Since he remembered no more, Toby’s thoughts drifted away, and he fell asleep again—until suddenly he saw his sister and mother standing in front of him. This was a memory, too, but one from a different time than the first. Here, Evayne was surrounded by a little retinue of walking dolls, their artificial minds set to trauma mode so that they cooed and comforted her as she went about her day. Mother had no such help, and she twisted her hands together as she said over and over, “He’ll come back to us. I know he will.”
Toby sat up with a shout and was back on Lowdown. And though the amber morning was silent and the skies serene, he was shaking.
The days inched by. Toby would rise shortly after the sky was turned on and eat a gigantic breakfast before starting his exercises. After a couple of weeks he’d been able to lose the exoskeletons, but real gravity was still tough on him. He walked a little more every day.
He wasn’t allowed on the streets. When he asked Persea why, she shrugged and said, “We do a pretty good job of keeping ahead of disease these days, but there’s still ten thousand years’ worth of new and evolved bugs out there. We need to immunize you by stages before you start even going close to other people. That’s partly why it took us so long to wake you up—we had to clear our own systems first.”
The vaccines were in the food, apparently. When Persea explained all this to Toby, he almost told her about his encounter with the girl in the outer courtyard; but if she or the animal had given him something, it was probably too late now anyway. He stayed silent, but the idea of countless new diseases lurking in wait for his unsuspecting immune system kept him slightly on edge.
He couldn’t go out, but he could walk the rooftops and galleries that stretched between the buildings of Ammond’s estate. From there, he could see people in the streets below and almost hear the murmur of their conversations. He kept hoping that he would see the girl again. He hoped she’d been a legitimate visitor to the estate, but her words to him—“I’m not here”—suggested she might have been an intruder. Whichever she was, either she hadn’t come back or wasn’t allowed to see him in his current state of quarantine.
A clue to why she might have been here lay in one of the estate’s central courtyards. There, a series of cages held many little catlike creatures like the one that confronted him that first day. Persea and Ammond didn’t keep them in the main house, but apparently they bred them.
The city outside was full of chattering, lively people, and when Toby knelt on the edge of the rooftop he could hear their voices. They spoke a bewildering variety of languages. They dressed just as diversely. That uneasy familiarity still lay at the heart of all the fashions he saw and in the architecture of the coral-colored towers. Toby couldn’t figure it out but soon got used to it.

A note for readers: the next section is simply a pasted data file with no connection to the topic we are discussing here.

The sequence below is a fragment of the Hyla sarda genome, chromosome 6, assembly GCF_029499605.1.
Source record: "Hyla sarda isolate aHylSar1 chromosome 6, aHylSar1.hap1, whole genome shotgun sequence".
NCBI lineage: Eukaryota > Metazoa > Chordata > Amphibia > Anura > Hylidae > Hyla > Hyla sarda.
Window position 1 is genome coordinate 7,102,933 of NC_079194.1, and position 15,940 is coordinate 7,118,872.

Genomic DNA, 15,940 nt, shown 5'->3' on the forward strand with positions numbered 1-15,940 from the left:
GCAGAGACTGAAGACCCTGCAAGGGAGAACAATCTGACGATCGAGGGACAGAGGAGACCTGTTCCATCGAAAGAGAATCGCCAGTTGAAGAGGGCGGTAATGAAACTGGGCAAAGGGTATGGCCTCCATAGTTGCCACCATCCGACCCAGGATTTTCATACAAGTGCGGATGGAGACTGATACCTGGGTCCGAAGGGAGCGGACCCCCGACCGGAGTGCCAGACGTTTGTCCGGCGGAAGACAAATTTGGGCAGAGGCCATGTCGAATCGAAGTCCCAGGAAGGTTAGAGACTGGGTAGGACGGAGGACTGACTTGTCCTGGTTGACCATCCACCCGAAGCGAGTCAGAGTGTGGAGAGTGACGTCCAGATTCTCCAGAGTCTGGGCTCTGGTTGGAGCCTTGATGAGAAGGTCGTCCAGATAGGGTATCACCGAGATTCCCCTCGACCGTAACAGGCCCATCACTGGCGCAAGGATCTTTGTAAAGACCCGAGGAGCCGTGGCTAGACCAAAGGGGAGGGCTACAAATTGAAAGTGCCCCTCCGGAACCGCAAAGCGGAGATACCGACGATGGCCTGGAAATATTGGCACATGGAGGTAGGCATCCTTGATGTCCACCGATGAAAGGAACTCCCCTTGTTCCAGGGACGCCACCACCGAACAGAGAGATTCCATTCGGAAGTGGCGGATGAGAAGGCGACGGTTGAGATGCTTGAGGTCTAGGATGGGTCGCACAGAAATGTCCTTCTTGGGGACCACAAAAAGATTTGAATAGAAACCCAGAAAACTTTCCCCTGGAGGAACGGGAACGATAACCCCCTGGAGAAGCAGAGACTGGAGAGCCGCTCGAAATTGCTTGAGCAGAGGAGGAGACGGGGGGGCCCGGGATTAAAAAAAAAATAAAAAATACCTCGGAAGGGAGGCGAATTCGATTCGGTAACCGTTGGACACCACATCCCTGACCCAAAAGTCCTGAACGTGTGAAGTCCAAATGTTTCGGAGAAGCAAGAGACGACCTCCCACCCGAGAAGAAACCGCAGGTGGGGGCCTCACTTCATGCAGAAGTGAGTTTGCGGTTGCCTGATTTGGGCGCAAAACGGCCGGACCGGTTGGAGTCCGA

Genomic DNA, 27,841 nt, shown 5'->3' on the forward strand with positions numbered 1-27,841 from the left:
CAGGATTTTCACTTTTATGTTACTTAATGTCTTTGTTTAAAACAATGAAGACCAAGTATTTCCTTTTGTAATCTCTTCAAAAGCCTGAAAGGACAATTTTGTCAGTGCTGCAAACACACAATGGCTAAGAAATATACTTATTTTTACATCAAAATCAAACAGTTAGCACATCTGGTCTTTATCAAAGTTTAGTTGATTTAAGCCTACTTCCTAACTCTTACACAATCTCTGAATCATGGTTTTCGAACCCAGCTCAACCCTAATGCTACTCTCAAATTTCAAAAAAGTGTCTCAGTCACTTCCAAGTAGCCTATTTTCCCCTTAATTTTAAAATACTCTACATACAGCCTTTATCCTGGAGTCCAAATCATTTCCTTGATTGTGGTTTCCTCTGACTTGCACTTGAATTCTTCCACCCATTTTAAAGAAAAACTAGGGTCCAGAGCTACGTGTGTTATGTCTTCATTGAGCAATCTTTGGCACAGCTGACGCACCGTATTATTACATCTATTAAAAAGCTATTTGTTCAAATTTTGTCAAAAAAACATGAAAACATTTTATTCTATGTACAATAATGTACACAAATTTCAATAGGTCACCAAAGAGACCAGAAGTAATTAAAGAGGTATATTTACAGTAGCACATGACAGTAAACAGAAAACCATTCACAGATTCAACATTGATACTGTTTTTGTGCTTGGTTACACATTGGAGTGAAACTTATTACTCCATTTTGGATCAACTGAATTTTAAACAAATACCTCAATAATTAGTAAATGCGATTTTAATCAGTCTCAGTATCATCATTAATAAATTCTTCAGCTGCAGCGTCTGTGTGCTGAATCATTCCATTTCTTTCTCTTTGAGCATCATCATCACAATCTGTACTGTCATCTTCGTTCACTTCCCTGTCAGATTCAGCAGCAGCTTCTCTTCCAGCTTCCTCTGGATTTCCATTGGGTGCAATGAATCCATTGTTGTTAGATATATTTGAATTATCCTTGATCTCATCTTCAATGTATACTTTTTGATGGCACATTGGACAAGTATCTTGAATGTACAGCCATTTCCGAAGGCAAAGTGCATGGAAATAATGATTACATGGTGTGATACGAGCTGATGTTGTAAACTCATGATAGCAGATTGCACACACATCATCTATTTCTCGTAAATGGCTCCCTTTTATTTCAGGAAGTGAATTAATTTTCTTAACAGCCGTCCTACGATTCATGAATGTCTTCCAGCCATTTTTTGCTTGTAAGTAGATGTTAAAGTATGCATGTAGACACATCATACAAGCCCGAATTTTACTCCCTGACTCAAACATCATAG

He probably should have investigated. He should have asked questions. But, on the third day of his waking, Persea gave Toby the personal effects he’d brought with him in the tug. Amid all that were his glasses, and he snatched them up and put them on.
Persea and Ammond didn’t wear glasses, but he’d seen them issue silent orders to the household bots. They must have implants—not uncommon on Earth in Toby’s day but incompatible with the freeze-thaw cycles of hibernation. Toby hadn’t thought about that too much, since there was so much else to absorb about this world. As soon as he put on his own glasses he summoned the backups of Sol and Miranda stored in them, and he wept when they came to wrap their arms around him, because he couldn’t feel their touch.
“You stupid boy, you should be asking questions,” Miranda chided him a few days later, when she found out how little he knew. Toby hadn’t been spending much time with her; when he wasn’t walking the rooftops or exercising or eating, he retreated into the Consensus Empire. Peter had uploaded several months’ worth of moves before the accident that had knocked out the tug’s engines and brain. This was all new to Toby. He could pretend for hours at a time that Peter was still alive, and that his brother could still surprise him.
“Where’s the television, the movies?” Miranda had pressed. “What about music? I haven’t heard any since you put your glasses on. How does this world work? You have to find out, Toby.”
He did start asking, at first just to get Miranda off his back. The household bots were dumb as stumps and wouldn’t answer his questions. And the few humans other than Persea and Ammond whom he met mostly shrugged their shoulders when he asked them anything complicated.
So he knew he was skating along the surface of some more complex situation, seeing the streets, the people, and skies full of air traffic but understanding none of it. When he wasn’t being overwhelmed by the sights and sounds of Lowdown he still couldn’t focus on the mystery of his current life. His thoughts always drifted back to his lost home, and when that would happen he would pick up his glasses and revisit it—or what little of it he actually had. Most of the glasses’ memory was taken up by the Consensus Empire.
The terrible thing was that before leaving for Rockette, he’d purged his glasses’ memory to make more space for Consensus. He had no pictures or video of his family, only Peter and Evayne’s Consensus avatars, who looked and sounded nothing like them.